* CEZ says three bidders for nuclear tender
* Project seen completed in 15 years
By Jan Korselt
(adds details, background, byline)
PRAGUE, Nov 3 Three companies have placed
preliminary bids to build upto five nuclear reactors for Czech
power firm CEZ CEZPsp.PR, CEZ said on Tuesday, in what is
expected to be the country's biggest-ever procurement deal.
CEZ Chief Executive Martin Roman confirmed that Russia's
Atomstroyexport, the Westinghouse Electric unit of Toshiba Corp
(6502.T) and France's Areva CEPFi.PA CEPFi.PA were the only
"We can confirm that no one else has bid apart from firms
that declared they would bid," Roman said.
CEZ is expected to receive final bids toward the end of 2010
with a decision in late 2011 for the deal, which analysts say
may be worth around 500 billion crowns ($27.93 billion).
In August, CEZ launched a tender for the construction of two
nuclear reactor units at its Temelin power plant with an option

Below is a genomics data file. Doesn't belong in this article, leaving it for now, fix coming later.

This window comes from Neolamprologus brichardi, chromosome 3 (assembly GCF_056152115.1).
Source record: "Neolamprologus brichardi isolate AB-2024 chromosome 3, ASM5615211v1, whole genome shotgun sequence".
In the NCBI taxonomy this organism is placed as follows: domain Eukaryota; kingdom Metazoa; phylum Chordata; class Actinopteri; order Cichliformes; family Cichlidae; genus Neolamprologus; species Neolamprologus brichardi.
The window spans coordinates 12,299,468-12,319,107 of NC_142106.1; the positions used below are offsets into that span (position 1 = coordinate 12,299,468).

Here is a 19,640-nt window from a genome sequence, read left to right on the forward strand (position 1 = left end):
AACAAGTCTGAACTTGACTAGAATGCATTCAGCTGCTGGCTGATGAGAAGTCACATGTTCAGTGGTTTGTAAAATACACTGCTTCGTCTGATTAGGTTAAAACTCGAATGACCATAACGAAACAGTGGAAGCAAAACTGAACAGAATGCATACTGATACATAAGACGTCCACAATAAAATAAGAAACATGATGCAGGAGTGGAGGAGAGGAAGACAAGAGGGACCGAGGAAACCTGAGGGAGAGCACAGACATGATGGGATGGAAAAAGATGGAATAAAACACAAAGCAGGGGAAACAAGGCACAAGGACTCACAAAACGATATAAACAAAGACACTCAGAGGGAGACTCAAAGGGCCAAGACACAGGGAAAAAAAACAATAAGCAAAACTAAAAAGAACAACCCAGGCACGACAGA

to order upto three more nuclear units.
Analysts expect CEZ to build one of those blocks at its
nuclear plant in Dukovany in the eastern part of the country and
the other two in neighboring Slovakia's Jaslovske Bohunice power
But some politicians have warned that awarding a deal to
Atomstroyexport pose an energy security risk for the former
communist bloc nation.
In central, eastern, and southeastern Europe, a number of
countries are eyeing plans to build new reactors or to extend
the lives of existing ones to meet growing demand and replace
ageing power capacity.
CEZ has predicted the new units would be built in about 15
years, following an administrative process lasting about seven
to eight years.
CEZ already runs two units at Temelin with combined capacity
of 2,000 megawatts, along with four 440-500 megawatt units at
the Dukovany nuclear plant in the east of the country.
The power group produced 26.6 terrawatt hours of nuclear
power in 2008, while its coal plants produced 35.9 TWh of its
total 64 TWh output that year.
(Reporting by Jan Korselt, writing by Jan Lopatka and Michael
Kahn, Editing by David Cowell)